Which brings us back to Title IX, a law most often associated with requirements to provide substantially equivalent athletic opportunities for women and men, a sharp and expensive departure from the male-centric premises upon which the NCAA was founded.

Title IX enforcement sparked intensified controversy when the Obama administration sent a “Dear Colleague” letter to campus administrators in 2011 on how to handle allegations of sexual assault. The new interpretation suggested only “a preponderance of evidence” was necessary to prove fault rather than evidence beyond a reasonable doubt, a path akin to campus administrative hearings on serious matters such as selling drugs or cheating. The aim was to support assault victims in coming forward and to perhaps shift the stigma from the accuser to the accused, according to Hogshead-Makar.

But the move to what’s called a “50 percent plus a feather” standard generated numerous, well-publicized instances that seemed patently unfair to those accused. Critics like New York Times columnist Bret Stephens lauded the aims of the guidelines, but denounced the specifics as “an overreach of an administrative state pursuing a narrow ideological goal through methods both lawless and aggressive.”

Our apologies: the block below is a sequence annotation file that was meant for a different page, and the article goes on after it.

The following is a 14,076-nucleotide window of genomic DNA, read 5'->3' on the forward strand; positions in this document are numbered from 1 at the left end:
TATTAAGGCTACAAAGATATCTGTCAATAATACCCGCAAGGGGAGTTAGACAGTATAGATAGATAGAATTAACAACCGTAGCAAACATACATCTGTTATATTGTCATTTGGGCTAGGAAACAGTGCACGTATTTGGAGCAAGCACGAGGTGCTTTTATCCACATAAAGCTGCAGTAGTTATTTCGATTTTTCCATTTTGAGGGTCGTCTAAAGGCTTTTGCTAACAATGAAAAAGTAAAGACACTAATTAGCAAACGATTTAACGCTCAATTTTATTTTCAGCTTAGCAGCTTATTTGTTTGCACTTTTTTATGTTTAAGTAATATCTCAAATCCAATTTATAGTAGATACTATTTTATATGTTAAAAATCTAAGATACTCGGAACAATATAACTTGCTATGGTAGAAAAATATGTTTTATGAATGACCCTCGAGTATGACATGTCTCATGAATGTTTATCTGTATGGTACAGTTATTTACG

The day Hogshead-Makar came to Cary, U.S. Secretary of Education Betsy DeVos took a similar stance. "Schools must continue to confront these horrific crimes and behaviors head-on,” she declared in setting aside the Obama standard, a favorite activity in the Trump administration. “But the process also must be fair and impartial, giving everyone more confidence in its outcomes."

Hogshead-Makar and other victims’ rights advocates saw sugar-coated equivalency as a major retreat from supporting women in situations frequently fraught with maddening he-said, she-said ambiguity. “Why don’t we get just as upset and sad and angry when it’s the other way around, when somebody’s viciously raped by a group of people and virtually nothing, nothing is done?” demands Hogshead-Makar.

Fighters for social change fondly cite the notion, appropriated from a 19th-century abolitionist by Dr. Martin Luther King, that “The arc of the moral universe is long, but it bends toward justice.” Up close, however, the arc is longer and bends more slowly than most reformers might wish.